W S Gilbert (of Gilbert and Sullivan fame) acknowledged both Lear’s contribution and the evolution of the form:

The limerick’s birth is unclear;
Its genesis owed much to Lear.
It started as clean,
But soon went obscene,
And this split haunts its later career.

Responses to Lear:

Lear’s limericks have inspired parodies, responses and variations, one being by Australian comedian John Clarke:

Lear’s limerick:

There was an Old Man with a beard,
Who said, "It is just as I feared!
Two Owls and a Hen, four Larks and a Wren,
Have all built their nests in my beard.

John Clarke:

There was an old man with a beard,
A funny old man with a beard
He had a big beard
A great big old beard
That amusing old man with a beard.

Another Lear limerick:

There was an Old Man of Madras
Who rode on a cream-coloured ass
But the length of its ears
So promoted his fears
That it killed that Old Man of Madras

. . . and an anonymous variation:

There was a young girl from Madras
Who had a most beautiful ass
Not rounded and pink
As you probably think
But gray, with long ears, and ate grass

Still another by Lear, a real side splitter this one (not):

There was an old man in a tree
Who was horribly bored by a bee
When they said, "Does it buzz?"
He replied, "Yes, it does!
It's a regular brute of a bee!"

. . . with a variation by W S Gilbert:

There was an old man of St. Bees
Who was horribly stung by a wasp
When they said, “does it hurt?”
He replied, “no, it doesn’t –
It’s a good job it wasn’t a hornet”

Some more about Lear:

Lear also wrote the famous nonsense children's rhyme The Owl and the Pussy-Cat which, with changes in language and society, has some amusing lines which bring to mind Donald Trump . . .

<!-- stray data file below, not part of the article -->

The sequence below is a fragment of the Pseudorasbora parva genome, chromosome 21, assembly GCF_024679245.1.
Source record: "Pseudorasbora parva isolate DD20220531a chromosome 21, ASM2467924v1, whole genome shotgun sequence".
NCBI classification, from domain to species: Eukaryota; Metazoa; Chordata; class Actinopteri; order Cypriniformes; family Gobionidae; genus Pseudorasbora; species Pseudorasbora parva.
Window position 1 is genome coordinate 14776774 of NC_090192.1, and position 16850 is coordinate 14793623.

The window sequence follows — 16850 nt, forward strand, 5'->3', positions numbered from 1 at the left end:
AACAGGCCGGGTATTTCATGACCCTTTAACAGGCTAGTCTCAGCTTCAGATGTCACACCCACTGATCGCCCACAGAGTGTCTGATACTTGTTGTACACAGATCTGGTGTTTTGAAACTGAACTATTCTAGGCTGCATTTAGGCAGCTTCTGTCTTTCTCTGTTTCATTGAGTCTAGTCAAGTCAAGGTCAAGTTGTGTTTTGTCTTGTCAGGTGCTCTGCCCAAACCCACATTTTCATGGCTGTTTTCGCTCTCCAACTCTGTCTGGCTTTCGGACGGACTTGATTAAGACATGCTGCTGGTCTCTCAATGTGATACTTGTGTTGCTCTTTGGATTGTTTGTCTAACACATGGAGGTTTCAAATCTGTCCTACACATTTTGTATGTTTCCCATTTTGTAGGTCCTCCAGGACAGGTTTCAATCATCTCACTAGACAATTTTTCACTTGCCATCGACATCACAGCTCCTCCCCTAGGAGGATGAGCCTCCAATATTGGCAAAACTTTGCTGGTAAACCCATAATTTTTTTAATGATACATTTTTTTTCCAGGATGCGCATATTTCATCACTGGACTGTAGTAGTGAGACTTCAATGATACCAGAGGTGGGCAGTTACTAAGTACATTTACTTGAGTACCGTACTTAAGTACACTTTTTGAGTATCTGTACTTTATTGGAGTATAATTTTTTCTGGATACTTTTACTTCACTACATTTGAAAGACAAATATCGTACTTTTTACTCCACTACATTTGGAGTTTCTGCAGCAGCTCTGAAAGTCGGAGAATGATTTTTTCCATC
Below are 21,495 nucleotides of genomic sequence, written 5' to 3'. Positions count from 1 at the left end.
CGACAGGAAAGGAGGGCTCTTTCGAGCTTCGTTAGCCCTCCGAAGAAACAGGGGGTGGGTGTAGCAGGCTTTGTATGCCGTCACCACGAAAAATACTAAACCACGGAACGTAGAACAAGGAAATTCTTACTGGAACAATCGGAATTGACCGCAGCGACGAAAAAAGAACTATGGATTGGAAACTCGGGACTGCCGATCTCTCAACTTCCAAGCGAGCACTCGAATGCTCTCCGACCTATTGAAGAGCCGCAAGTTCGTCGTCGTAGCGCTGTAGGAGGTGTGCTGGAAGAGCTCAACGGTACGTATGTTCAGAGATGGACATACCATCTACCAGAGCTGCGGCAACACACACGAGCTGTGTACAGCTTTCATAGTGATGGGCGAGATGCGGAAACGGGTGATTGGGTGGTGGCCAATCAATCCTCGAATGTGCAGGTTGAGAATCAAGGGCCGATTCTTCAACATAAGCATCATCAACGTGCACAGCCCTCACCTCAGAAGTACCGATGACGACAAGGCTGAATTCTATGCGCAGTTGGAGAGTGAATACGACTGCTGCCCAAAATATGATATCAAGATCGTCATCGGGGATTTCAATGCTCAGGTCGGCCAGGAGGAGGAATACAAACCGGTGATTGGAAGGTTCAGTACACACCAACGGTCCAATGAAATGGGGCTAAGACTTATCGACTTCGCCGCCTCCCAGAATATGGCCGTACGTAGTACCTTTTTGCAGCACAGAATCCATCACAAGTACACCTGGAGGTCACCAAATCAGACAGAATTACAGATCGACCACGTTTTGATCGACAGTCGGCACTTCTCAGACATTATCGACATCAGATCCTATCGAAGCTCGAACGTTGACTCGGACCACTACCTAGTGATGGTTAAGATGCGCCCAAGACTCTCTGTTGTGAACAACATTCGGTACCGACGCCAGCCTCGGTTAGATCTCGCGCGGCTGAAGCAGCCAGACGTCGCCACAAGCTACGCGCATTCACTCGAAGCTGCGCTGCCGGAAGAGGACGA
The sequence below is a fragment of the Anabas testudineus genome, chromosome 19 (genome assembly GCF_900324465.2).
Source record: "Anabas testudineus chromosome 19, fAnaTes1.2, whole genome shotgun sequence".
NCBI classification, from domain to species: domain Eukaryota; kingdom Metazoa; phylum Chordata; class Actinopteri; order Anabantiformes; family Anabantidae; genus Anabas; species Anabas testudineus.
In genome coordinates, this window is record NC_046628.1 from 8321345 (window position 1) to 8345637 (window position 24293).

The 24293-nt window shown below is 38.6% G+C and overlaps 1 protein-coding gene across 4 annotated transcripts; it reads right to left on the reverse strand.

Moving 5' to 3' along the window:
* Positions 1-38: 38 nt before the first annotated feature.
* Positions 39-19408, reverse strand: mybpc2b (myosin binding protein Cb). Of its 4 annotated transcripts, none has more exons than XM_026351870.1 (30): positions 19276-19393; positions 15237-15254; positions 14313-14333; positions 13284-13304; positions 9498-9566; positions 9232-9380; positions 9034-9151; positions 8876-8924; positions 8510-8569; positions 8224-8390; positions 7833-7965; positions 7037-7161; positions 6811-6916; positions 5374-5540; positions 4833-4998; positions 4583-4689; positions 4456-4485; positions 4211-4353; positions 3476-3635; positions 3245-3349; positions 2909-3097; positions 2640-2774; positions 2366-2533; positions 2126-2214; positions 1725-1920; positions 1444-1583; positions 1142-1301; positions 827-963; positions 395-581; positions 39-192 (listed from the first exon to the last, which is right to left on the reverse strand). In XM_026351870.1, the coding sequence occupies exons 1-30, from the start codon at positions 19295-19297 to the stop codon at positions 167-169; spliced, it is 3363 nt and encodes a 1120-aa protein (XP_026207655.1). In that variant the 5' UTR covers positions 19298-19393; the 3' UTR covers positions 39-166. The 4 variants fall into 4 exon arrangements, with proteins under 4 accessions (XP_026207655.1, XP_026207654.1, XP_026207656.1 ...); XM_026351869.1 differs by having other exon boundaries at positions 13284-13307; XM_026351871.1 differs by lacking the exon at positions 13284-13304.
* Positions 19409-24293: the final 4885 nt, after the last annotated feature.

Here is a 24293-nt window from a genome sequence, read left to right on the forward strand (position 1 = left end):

The Owl and the Pussy-Cat went to sea
   In a beautiful pea-green boat:
They took some honey, and plenty of money
   Wrapped up in a five-pound note.
The Owl looked up to the stars above,
   And sang to a small guitar,
"O lovely Pussy, O Pussy, my love,
   What a beautiful Pussy you are,
            You are,
            You are!
   What a beautiful Pussy you are!"

Pussy said to the Owl, "You elegant fowl,
   How charmingly sweet you sing!
Oh! let us be married; too long we have tarried,
   But what shall we do for a ring?"
They sailed away, for a year and a day,
To the land where the bong-tree grows;
And there in a wood a Piggy-wig stood,
   With a ring at the end of his nose,
            His nose,
            His nose,
   With a ring at the end of his nose.

"Dear Pig, are you willing to sell for one shilling
   Your ring?" Said the Piggy, "I will."
So they took it away, and were married next day
   By the turkey who lives on the hill.
They dined on mince and slices of quince,
   Which they ate with a runcible spoon;
And hand in hand, on the edge of the sand,
   They danced by the light of the moon,
            The moon,
            The moon,

   They danced by the light of the moon.

What a man ahead of his time Lear was in this poem: a marriage that wasn't mixed race or same sex, this marriage was inter-species!

By the way, "runcible" is a nonsense word invented by Lear which he has used in other poems but never defined. 

As for the limericks . . . 

In conclusion:

By moi:

Mr Lear did limericks write
Their worth is only quite slight,
An end to his verse,
It couldn't be worse,
His limericks are all complete shite.